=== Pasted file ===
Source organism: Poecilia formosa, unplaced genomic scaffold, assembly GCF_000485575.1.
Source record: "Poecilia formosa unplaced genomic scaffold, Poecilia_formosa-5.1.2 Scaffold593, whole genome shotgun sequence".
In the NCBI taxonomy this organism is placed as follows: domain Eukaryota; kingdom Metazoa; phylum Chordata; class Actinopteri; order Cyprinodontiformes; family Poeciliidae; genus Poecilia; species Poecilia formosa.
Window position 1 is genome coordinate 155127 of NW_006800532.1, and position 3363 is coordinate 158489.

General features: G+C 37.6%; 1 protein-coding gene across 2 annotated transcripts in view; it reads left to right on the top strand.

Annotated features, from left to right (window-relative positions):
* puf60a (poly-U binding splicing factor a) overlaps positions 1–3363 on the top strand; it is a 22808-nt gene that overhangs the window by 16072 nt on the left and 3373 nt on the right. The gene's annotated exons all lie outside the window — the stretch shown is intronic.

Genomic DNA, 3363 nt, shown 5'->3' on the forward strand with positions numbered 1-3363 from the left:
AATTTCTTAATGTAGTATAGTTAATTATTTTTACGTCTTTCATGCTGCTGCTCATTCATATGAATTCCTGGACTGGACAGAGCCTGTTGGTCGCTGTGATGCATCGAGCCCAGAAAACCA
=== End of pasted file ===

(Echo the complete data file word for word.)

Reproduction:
Source organism: Poecilia formosa, unplaced genomic scaffold, assembly GCF_000485575.1.
Source record: "Poecilia formosa unplaced genomic scaffold, Poecilia_formosa-5.1.2 Scaffold593, whole genome shotgun sequence".
In the NCBI taxonomy this organism is placed as follows: domain Eukaryota; kingdom Metazoa; phylum Chordata; class Actinopteri; order Cyprinodontiformes; family Poeciliidae; genus Poecilia; species Poecilia formosa.
Window position 1 is genome coordinate 155127 of NW_006800532.1, and position 3363 is coordinate 158489.

General features: G+C 37.6%; 1 protein-coding gene across 2 annotated transcripts in view; it reads left to right on the top strand.

Annotated features, from left to right (window-relative positions):
* puf60a (poly-U binding splicing factor a) overlaps positions 1–3363 on the top strand; it is a 22808-nt gene that overhangs the window by 16072 nt on the left and 3373 nt on the right. The gene's annotated exons all lie outside the window — the stretch shown is intronic.

Genomic DNA, 3363 nt, shown 5'->3' on the forward strand with positions numbered 1-3363 from the left:
AATTTCTTAATGTAGTATAGTTAATTATTTTTACGTCTTTCATGCTGCTGCTCATTCATATGAATTCCTGGACTGGACAGAGCCTGTTGGTCGCTGTGATGCATCGAGCCCAGAAAACCA